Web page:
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CFTR dysfunction in cystic fibrosis and chronic obstructive pulmonary disease.
Expert Rev Respir Med. 2018 Jun; 12(6):483-492.ER

Abstract

Obstructive lung diseases such as cystic fibrosis (CF) and chronic obstructive pulmonary disease (COPD) are causes of high morbidity and mortality worldwide. CF is a multiorgan genetic disease caused by mutations in the cystic fibrosis transmembrane conductance regulator (CFTR) gene and is characterized by progressive chronic obstructive lung disease. Most cases of COPD are a result of noxious particles, mainly cigarette smoke but also other environmental pollutants. Areas covered: Although the pathogenesis and pathophysiology of CF and COPD differ, they do share key phenotypic features and because of these similarities there is great interest in exploring common mechanisms and/or factors affected by CFTR mutations and environmental insults involved in COPD. Various molecular, cellular and clinical studies have confirmed that CFTR protein dysfunction is common in both the CF and COPD airways. This review provides an update of our understanding of the role of dysfunctional CFTR in both respiratory diseases. Expert commentary: Drugs developed for people with CF to improve mutant CFTR function and enhance CFTR ion channel activity might also be beneficial in patients with COPD. A move toward personalized therapy using, for example, microRNA modulators in conjunction with CFTR potentiators or correctors, could enhance treatment of both diseases.

Authors+Show Affiliations

a Lung Biology Group, Department of Clinical Microbiology , RCSI Education & Research Centre, Beaumont Hospital , Dublin 9 , Ireland.a Lung Biology Group, Department of Clinical Microbiology , RCSI Education & Research Centre, Beaumont Hospital , Dublin 9 , Ireland.b Department of Clinical and Biological Sciences , University of Torino , Torino , Italy.a Lung Biology Group, Department of Clinical Microbiology , RCSI Education & Research Centre, Beaumont Hospital , Dublin 9 , Ireland.

Pub Type(s)

Journal Article
Research Support, Non-U.S. Gov't
Review

Language

eng

PubMed ID

29750581

Citation

Fernandez Fernandez, Elena, et al. "CFTR Dysfunction in Cystic Fibrosis and Chronic Obstructive Pulmonary Disease." Expert Review of Respiratory Medicine, vol. 12, no. 6, 2018, pp. 483-492.
Fernandez Fernandez E, De Santi C, De Rose V, et al. CFTR dysfunction in cystic fibrosis and chronic obstructive pulmonary disease. Expert Rev Respir Med. 2018;12(6):483-492.
Fernandez Fernandez, E., De Santi, C., De Rose, V., & Greene, C. M. (2018). CFTR dysfunction in cystic fibrosis and chronic obstructive pulmonary disease. Expert Review of Respiratory Medicine, 12(6), 483-492. https://doi.org/10.1080/17476348.2018.1475235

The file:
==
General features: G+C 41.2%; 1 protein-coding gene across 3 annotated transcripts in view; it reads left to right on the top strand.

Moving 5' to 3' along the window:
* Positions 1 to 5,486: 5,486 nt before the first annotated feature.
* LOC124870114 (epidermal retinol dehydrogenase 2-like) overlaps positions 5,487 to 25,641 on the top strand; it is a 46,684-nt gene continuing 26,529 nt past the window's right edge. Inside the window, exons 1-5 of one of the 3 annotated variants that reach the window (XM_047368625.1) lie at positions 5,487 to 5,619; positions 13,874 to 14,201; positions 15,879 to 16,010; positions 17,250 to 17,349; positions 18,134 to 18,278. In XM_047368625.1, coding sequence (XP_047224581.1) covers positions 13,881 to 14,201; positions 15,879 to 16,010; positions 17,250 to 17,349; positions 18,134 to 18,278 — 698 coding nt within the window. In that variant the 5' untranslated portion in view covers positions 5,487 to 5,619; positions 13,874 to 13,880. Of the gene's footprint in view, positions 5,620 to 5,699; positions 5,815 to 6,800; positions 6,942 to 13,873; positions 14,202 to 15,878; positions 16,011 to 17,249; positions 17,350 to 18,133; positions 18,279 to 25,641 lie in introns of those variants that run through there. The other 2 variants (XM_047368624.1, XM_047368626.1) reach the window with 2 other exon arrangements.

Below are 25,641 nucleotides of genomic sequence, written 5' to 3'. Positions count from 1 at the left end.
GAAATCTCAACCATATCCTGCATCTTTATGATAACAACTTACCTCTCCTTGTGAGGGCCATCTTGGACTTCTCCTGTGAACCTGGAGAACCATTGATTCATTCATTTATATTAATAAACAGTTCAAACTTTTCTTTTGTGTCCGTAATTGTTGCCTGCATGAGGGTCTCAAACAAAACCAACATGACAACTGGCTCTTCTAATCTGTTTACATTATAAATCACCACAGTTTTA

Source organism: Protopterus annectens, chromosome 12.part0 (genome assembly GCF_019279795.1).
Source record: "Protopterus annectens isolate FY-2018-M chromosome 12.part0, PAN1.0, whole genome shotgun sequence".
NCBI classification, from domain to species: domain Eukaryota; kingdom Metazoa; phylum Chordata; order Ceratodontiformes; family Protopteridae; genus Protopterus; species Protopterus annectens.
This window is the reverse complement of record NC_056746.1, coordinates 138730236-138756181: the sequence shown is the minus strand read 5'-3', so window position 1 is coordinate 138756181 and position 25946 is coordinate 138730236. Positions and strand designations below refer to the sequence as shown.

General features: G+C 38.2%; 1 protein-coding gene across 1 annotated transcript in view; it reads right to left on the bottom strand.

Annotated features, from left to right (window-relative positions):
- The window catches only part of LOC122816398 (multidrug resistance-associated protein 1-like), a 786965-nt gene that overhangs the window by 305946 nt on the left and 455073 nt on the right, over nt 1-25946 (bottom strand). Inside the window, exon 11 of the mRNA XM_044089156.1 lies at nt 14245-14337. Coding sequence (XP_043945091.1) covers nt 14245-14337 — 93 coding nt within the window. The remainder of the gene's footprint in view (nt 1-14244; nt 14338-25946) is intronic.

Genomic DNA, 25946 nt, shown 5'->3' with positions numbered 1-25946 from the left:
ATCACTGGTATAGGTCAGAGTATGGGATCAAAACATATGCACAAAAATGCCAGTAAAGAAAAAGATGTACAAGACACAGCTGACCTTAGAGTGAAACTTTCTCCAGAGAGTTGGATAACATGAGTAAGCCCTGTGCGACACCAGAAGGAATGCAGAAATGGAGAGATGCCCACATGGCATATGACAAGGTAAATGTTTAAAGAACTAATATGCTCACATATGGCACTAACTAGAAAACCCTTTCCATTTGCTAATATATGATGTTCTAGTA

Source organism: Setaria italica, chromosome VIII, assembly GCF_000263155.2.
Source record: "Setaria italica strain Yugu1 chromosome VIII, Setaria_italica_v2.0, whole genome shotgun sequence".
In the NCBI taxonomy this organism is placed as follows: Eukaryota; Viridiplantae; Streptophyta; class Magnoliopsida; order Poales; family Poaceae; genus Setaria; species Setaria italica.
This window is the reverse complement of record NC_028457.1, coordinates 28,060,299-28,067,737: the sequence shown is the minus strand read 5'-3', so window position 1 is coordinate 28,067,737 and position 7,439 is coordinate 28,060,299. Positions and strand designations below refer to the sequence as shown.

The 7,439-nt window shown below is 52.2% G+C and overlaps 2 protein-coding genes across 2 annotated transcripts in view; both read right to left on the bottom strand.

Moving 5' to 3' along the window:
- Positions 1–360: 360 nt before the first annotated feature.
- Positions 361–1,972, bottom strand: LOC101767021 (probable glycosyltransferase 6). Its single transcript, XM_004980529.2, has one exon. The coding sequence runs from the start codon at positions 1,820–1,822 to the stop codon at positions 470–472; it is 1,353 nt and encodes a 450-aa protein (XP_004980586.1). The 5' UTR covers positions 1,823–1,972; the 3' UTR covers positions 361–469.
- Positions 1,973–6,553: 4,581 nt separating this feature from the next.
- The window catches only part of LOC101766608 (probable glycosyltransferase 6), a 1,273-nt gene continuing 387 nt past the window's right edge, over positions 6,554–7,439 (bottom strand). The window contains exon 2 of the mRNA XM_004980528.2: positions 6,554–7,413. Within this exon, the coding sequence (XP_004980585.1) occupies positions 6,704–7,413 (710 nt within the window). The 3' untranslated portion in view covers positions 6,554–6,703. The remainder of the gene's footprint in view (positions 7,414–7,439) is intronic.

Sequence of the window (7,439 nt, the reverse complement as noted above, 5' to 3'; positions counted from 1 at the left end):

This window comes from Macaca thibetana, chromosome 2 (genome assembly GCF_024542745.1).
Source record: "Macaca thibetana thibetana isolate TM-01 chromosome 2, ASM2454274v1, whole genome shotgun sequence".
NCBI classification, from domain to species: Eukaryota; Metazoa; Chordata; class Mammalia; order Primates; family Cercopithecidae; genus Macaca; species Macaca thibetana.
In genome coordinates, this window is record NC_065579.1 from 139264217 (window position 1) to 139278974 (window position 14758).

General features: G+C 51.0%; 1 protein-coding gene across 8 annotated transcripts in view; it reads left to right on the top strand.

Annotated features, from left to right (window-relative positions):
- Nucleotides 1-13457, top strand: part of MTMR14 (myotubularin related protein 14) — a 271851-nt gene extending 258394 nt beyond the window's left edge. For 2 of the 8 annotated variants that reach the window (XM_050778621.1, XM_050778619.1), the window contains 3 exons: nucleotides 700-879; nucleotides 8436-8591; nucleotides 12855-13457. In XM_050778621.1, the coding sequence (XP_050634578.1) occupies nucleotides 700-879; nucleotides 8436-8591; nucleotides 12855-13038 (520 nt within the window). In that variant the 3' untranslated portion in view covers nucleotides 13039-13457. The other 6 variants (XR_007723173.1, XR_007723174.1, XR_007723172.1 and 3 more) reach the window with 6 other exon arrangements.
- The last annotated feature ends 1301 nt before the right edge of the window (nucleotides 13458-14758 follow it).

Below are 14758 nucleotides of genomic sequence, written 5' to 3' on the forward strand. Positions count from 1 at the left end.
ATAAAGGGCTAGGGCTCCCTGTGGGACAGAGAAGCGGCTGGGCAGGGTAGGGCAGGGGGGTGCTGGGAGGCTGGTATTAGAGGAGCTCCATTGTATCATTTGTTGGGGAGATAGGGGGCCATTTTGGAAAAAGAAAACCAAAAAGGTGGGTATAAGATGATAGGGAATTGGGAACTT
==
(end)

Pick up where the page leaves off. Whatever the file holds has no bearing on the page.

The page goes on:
Fernandez Fernandez E, et al. CFTR Dysfunction in Cystic Fibrosis and Chronic Obstructive Pulmonary Disease. Expert Rev Respir Med. 2018;12(6):483-492. PubMed PMID: 29750581.
* Article titles in AMA citation format should be in sentence-case
TY - JOUR T1 - CFTR dysfunction in cystic fibrosis and chronic obstructive pulmonary disease. AU - Fernandez Fernandez,Elena, AU - De Santi,Chiara, AU - De Rose,Virginia, AU - Greene,Catherine M, Y1 - 2018/05/23/ PY - 2018/5/12/pubmed PY - 2019/2/23/medline PY - 2018/5/12/entrez KW - Cystic fibrosis transmembrane conductance regulator (CFTR) KW - chronic obstructive pulmonary disease (COPD) KW - cystic fibrosis (CF) SP - 483 EP - 492 JF - Expert review of respiratory medicine JO - Expert Rev Respir Med VL - 12 IS - 6 N2 - Obstructive lung diseases such as cystic fibrosis (CF) and chronic obstructive pulmonary disease (COPD) are causes of high morbidity and mortality worldwide. CF is a multiorgan genetic disease caused by mutations in the cystic fibrosis transmembrane conductance regulator (CFTR) gene and is characterized by progressive chronic obstructive lung disease. Most cases of COPD are a result of noxious particles, mainly cigarette smoke but also other environmental pollutants. Areas covered: Although the pathogenesis and pathophysiology of CF and COPD differ, they do share key phenotypic features and because of these similarities there is great interest in exploring common mechanisms and/or factors affected by CFTR mutations and environmental insults involved in COPD. Various molecular, cellular and clinical studies have confirmed that CFTR protein dysfunction is common in both the CF and COPD airways. This review provides an update of our understanding of the role of dysfunctional CFTR in both respiratory diseases. Expert commentary: Drugs developed for people with CF to improve mutant CFTR function and enhance CFTR ion channel activity might also be beneficial in patients with COPD. A move toward personalized therapy using, for example, microRNA modulators in conjunction with CFTR potentiators or correctors, could enhance treatment of both diseases. SN - 1747-6356 UR - https://www.unboundmedicine.com/medline/citation/29750581/CFTR_dysfunction_in_cystic_fibrosis_and_chronic_obstructive_pulmonary_disease_ DB - PRIME DP - Unbound Medicine ER -